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From "Mark Miller (JIRA)" <j...@apache.org>
Subject [jira] [Commented] (SOLR-12290) Do not close any servlet streams and improve our servlet stream closing prevention code for users and devs.
Date Sun, 06 May 2018 19:51:00 GMT

    [ https://issues.apache.org/jira/browse/SOLR-12290?page=com.atlassian.jira.plugin.system.issuetabpanels:comment-tabpanel&focusedCommentId=16465277#comment-16465277
] 

Mark Miller commented on SOLR-12290:
------------------------------------

bq. Oh thanks, that was my patch 

Your welcome. If you insist on behaving like Robert, I'm leaving Solr like I left Lucene.
There is no reason for this garbage.

> Do not close any servlet streams and improve our servlet stream closing prevention code
for users and devs.
> -----------------------------------------------------------------------------------------------------------
>
>                 Key: SOLR-12290
>                 URL: https://issues.apache.org/jira/browse/SOLR-12290
>             Project: Solr
>          Issue Type: Bug
>      Security Level: Public(Default Security Level. Issues are Public) 
>            Reporter: Mark Miller
>            Assignee: Mark Miller
>            Priority: Major
>             Fix For: 7.4, master (8.0)
>
>         Attachments: SOLR-12290.patch, SOLR-12290.patch, SOLR-12290.patch, SOLR-12290.patch
>
>
> Original Summary:
> When you fetch a file for replication we close the request output stream after writing
the file which ruins the connection for reuse.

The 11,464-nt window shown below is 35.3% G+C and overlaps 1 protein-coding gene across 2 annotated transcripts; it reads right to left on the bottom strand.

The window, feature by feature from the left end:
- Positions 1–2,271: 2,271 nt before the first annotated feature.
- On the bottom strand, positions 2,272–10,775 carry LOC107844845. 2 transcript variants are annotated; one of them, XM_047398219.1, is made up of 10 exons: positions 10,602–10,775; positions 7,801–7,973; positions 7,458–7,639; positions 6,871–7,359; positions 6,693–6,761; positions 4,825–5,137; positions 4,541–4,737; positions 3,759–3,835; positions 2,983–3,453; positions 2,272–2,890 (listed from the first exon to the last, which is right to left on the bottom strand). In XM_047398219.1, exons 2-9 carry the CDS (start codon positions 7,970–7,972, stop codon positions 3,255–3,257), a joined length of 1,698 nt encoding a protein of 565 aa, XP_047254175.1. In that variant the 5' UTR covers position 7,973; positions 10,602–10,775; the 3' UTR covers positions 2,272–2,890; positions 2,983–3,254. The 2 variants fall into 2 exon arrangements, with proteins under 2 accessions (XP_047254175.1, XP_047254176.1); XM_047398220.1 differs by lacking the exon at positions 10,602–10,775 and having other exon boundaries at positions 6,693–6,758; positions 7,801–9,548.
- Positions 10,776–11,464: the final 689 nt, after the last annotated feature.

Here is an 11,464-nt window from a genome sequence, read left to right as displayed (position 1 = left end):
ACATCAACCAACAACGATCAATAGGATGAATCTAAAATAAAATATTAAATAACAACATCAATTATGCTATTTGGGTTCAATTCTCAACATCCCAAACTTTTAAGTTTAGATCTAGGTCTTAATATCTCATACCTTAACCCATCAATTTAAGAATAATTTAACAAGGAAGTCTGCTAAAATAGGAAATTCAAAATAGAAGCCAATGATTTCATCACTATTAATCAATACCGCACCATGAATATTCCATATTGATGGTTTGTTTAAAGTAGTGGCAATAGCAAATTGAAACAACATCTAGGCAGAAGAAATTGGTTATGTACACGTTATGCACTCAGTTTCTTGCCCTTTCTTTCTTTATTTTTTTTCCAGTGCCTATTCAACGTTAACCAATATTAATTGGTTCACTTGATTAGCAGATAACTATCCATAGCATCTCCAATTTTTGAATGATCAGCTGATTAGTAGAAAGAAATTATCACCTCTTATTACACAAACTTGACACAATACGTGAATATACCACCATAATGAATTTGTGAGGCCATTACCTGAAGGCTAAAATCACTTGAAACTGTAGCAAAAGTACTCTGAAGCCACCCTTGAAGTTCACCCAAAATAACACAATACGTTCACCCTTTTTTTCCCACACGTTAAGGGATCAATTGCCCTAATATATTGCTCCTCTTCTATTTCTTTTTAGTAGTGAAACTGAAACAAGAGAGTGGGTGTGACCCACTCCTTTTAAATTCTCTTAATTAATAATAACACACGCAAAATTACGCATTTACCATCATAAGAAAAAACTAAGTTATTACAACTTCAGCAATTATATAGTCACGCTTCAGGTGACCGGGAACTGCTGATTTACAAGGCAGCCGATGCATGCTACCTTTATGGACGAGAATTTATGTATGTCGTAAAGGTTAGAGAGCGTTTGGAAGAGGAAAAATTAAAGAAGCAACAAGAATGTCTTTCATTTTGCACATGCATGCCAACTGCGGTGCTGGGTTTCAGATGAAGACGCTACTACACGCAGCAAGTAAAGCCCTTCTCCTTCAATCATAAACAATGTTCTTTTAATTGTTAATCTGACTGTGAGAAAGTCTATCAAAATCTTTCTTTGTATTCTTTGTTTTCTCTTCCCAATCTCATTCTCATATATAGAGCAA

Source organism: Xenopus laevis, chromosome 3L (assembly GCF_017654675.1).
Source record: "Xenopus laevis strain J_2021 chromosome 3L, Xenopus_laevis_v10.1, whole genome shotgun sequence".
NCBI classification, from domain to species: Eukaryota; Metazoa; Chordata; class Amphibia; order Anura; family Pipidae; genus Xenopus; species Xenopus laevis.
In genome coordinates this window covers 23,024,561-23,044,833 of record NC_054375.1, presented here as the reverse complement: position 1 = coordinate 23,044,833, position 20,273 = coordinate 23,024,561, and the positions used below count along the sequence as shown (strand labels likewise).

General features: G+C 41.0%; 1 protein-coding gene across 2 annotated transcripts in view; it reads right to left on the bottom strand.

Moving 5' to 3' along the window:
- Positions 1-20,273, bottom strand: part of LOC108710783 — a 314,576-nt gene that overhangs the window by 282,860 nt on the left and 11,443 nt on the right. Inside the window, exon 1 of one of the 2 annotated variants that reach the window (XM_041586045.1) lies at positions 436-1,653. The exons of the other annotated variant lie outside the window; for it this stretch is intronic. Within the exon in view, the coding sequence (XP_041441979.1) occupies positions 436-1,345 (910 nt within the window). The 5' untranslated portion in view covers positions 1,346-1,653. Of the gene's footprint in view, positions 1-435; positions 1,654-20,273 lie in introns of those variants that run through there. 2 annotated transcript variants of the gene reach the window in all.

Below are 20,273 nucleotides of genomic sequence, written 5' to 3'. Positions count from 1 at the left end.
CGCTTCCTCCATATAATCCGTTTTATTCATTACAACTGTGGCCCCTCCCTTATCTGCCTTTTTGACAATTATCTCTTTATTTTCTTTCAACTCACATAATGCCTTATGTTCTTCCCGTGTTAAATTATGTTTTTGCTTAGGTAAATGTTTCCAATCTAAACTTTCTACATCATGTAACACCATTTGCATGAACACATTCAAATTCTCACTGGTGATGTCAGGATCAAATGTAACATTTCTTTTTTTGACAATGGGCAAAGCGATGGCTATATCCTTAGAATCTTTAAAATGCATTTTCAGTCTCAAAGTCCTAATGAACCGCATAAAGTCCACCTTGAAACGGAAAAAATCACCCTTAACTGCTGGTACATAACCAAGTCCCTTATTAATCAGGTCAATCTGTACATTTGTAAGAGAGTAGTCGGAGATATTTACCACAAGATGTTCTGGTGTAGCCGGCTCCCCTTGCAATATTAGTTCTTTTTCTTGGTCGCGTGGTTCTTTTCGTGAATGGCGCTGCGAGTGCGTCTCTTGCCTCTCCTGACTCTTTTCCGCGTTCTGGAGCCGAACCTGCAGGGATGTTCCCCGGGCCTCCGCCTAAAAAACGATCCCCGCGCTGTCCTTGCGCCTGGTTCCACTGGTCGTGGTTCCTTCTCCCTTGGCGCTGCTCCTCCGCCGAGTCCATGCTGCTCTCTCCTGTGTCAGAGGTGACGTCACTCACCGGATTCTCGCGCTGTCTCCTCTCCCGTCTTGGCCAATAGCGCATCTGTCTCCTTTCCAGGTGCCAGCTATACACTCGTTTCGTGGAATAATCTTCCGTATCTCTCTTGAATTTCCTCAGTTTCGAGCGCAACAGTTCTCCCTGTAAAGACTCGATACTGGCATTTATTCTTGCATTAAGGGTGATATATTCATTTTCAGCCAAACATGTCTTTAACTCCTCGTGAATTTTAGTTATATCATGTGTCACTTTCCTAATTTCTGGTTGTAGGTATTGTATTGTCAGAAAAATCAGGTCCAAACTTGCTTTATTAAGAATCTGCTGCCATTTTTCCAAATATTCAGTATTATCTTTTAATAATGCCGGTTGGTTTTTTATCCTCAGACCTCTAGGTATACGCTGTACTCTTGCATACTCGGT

> We can't close response output streams, we need to reuse these connections. If we do
close them, clients are hit with connection problems when they try and reuse the connection
from their pool.
> New Summary:
> At some point the above was addressed during refactoring. We should remove these neutered
closes and review our close shield code.
> If you are here to track down why this is done:
> Connection reuse requires that we read all streams and do not close them - instead the
container itself must manage request and response streams. If we allow them to be closed,
not only do we lose some connection reuse, but we can cause spurious client errors that can
cause expensive recoveries for no reason. The spec allows us to count on the container to
manage streams. It's our job simply to not close them and to always read them fully, from
client and server. 
> Java itself can help with always reading the streams fully up to some small default amount
of unread stream slack, but that is very dangerous to count on, so we always manually eat
up anything on the streams our normal logic ends up not reading for whatever reason.
> We also cannot call abort without ruining the connection or sendError. These should be
options of very last resort (requiring a blood sacrifice) or when shutting down.
>  
>  



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